This is an observational, non-interventional, case-control pilot study, with an enrollment of 18 months. Sample (50 PwP/50 controls): (1) Cases: convenience sample from consenting PwP under active follow-up (Neurology Department of Hospital Garcia de Orta or Portuguese Association of PwP) suitable for enrollment (willingness to participate; ability to understand, provide informed consent and comply with all the proceedings; adult patients with confirmed PD diagnosis according to the appropriate clinical criteria; clinical indication for endoscopy); (2) Controls: convenience sample from consenting patients undergoing upper/lower gastrointestinal endoscopy in the Gastroenterology Department, whose biopsy samples from normal-appearing mucosa are considered exempt from pathological changes. Variables: Demographics; General clinical data; PD-related data (for the cases); Screening for non-motor symptoms of PD; Cognitive screening; Evaluation of QoL; Evaluation of Depression; Digestive symptoms evaluation; and Full-mouth examination. Collection, analysis and processing of the biological samples: samples of oral, nasal swabs, feces and endoscopic biopsies obtained from PwP and controls will be processed in order to characterize the microbiota. Processing and analysis of gut biopsy specimens obtained during endoscopy will be fourfold: (1) Optical microscopy, for histological analysis; (2) Immunohistochemistry, for identification/quantification of gut AS aggregates; (3) Electron microscopy, for ultrastructural analysis; (4) Microbiome study. The project will be conducted in accordance with the Helsinki Declaration and will seek approval by the local Ethics Committee. Data collection and analysis will be conducted in compliance with all ethical principles, including appropriate protection of confidentiality of the participants.

3. Results and Discussion

According to the current knowledge in this field, we expect PD patients to have, comparing to controls, more gastrointestinal dysfunction, oral health problems, microbiota dysbiosis, and alpha–synuclein aggregates in gut biopsy specimens. Furthermore, we expect to confirm a change in the balance of gut/oral/nasal microbiota towards a more proinflammatory milieu in PD. Overall, these changes are expected to correlate with several of the features of PD (disease duration, severity, motor and nonmotor symptoms, ongoing treatment, depression and QoL) and might provide clues to novel treatment targets and/or approaches in this clinical setting.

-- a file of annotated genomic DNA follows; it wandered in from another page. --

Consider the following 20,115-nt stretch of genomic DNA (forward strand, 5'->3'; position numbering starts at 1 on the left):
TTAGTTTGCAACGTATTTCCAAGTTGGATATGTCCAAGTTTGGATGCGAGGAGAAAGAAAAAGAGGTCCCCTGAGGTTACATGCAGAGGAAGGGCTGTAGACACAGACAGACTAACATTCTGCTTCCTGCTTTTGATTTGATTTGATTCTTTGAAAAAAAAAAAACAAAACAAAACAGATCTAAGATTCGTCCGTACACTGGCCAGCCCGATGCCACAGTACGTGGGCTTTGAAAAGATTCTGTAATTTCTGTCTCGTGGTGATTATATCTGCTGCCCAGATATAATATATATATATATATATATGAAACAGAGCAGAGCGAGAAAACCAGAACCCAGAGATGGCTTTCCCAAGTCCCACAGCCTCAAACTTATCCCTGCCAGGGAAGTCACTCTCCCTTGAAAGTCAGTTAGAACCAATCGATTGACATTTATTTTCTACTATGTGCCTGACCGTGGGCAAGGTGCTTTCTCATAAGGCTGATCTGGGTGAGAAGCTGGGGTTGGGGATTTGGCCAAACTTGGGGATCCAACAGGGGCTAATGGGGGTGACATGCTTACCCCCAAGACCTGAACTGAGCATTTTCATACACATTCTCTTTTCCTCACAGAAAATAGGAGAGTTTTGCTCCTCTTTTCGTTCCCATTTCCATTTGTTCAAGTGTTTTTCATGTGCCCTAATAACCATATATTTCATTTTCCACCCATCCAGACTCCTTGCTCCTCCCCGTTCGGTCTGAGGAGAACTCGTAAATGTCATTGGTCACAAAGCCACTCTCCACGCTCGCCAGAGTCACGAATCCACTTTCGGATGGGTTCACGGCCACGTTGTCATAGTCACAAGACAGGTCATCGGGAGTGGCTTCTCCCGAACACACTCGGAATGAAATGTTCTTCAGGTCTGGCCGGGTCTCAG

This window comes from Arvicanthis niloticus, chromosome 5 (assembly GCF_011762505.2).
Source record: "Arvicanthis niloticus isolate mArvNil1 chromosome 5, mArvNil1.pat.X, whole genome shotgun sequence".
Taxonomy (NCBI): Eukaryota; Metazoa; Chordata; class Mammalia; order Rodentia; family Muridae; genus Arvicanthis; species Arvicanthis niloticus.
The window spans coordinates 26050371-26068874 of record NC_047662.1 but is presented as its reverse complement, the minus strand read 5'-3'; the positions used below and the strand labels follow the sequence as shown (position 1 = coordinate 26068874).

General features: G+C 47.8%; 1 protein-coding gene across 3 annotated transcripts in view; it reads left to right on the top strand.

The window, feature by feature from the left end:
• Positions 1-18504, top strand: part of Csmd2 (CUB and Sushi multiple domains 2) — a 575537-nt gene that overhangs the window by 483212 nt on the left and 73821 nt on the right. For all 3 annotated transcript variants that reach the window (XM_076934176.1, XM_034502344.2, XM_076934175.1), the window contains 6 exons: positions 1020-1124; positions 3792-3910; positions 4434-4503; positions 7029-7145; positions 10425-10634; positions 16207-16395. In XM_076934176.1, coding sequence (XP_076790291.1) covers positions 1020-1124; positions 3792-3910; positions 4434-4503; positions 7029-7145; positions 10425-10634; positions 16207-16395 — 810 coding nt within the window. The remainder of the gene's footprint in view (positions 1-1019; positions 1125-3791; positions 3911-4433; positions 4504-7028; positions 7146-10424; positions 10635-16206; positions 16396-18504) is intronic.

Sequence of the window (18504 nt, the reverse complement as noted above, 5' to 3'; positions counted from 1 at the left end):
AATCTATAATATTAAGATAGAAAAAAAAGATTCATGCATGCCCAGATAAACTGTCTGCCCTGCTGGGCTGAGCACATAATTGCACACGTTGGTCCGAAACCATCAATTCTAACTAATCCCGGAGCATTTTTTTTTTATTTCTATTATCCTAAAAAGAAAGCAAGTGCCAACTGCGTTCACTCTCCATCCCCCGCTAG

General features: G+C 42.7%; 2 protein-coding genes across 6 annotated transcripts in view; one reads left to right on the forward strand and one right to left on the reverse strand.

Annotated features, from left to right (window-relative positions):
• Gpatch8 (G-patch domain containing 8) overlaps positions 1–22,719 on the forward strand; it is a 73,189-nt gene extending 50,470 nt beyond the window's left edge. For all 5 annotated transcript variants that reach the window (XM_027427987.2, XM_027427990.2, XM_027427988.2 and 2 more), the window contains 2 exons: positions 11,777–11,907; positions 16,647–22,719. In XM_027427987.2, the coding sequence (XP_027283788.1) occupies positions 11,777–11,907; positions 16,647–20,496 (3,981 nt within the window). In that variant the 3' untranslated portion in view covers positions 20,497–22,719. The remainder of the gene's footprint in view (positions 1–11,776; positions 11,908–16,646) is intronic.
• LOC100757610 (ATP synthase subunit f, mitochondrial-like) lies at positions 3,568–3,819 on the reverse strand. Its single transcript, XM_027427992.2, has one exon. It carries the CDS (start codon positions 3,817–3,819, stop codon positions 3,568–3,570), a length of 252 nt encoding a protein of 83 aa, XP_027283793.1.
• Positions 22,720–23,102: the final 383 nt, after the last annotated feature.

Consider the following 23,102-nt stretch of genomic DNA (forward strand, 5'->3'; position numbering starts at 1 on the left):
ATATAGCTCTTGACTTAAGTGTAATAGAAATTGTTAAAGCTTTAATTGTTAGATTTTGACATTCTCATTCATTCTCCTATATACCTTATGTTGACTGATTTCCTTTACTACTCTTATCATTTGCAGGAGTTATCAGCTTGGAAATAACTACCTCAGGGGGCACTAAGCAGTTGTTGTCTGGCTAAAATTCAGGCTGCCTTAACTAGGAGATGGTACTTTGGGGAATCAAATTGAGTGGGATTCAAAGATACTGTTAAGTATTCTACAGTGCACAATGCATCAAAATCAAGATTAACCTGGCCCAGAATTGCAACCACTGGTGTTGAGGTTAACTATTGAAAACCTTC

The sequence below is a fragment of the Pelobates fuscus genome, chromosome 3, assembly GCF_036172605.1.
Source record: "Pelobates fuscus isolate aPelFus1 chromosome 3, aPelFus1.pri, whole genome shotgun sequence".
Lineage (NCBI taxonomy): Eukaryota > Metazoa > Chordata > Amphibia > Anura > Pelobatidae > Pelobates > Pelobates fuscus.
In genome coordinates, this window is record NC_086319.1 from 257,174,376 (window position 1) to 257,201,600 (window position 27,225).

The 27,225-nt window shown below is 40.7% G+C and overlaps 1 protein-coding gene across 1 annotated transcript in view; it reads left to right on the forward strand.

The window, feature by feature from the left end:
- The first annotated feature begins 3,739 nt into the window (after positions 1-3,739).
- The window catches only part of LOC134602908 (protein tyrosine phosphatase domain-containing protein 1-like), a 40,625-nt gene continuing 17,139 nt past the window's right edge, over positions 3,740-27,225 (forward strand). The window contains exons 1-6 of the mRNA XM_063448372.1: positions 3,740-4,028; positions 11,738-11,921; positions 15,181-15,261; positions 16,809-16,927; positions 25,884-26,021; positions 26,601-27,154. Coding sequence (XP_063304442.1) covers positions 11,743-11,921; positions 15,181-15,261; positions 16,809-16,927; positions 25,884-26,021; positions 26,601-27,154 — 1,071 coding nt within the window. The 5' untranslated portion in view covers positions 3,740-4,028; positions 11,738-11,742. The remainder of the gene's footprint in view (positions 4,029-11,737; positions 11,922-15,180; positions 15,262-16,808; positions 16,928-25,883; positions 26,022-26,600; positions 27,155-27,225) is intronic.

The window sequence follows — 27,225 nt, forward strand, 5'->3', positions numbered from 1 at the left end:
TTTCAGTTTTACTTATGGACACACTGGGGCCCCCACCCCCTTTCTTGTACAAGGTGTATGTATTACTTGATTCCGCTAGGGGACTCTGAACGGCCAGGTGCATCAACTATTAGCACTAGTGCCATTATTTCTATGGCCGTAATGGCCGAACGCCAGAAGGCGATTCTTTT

Institutional Review Board Statement

The study was conducted according to the guidelines of the Declaration of Helsinki, and approved by the Institutional Review Board of Instituto Universitário Egas Moniz (protocol code 113/2021; date of approval: 8 July 2021).

Informed Consent Statement

Not applicable.

Data Availability Statement

Not applicable.

Conflicts of Interest

The authors declare no conflict of interest.


  1. Klingelhoefer, L.; Reichmann, H. Pathogenesis of Parkinson disease—The gut-brain axis and environmental factors. Nat. Rev. Neurol. 2015, 11, 625–636. [Google Scholar] [CrossRef] [PubMed]
  2. Lubomski, M.; Tan, A.H.; Lim, S.Y.; Holmes, A.J.; Davis, R.L.; Sue, C.M. Parkinson’s disease and the gastrointestinal microbiome. J. Neurol. 2020, 267, 2507–2523. [Google Scholar] [CrossRef] [PubMed]
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MDPI and ACS Style

Grunho, M.; Godinho, C.; de Matos, A.A.; Barroso, H.; Carregosa, R.; Marx, F.; Tomé, M.; Domingos, J.; Sousa-Catita, D.; Botelho, J.; et al. Gut Status in Parkinson’s Disease: The GutSPark Protocol. Med. Sci. Forum 2021, 5, 31.

AMA Style

Grunho M, Godinho C, de Matos AA, Barroso H, Carregosa R, Marx F, Tomé M, Domingos J, Sousa-Catita D, Botelho J, et al. Gut Status in Parkinson’s Disease: The GutSPark Protocol. Medical Sciences Forum. 2021; 5(1):31.

Chicago/Turabian Style

Grunho, Miguel, Catarina Godinho, António Alves de Matos, Helena Barroso, Ricardo Carregosa, Frederico Marx, Morgane Tomé, Josefa Domingos, Diogo Sousa-Catita, João Botelho, and et al. 2021. "Gut Status in Parkinson’s Disease: The GutSPark Protocol" Medical Sciences Forum 5, no. 1: 31.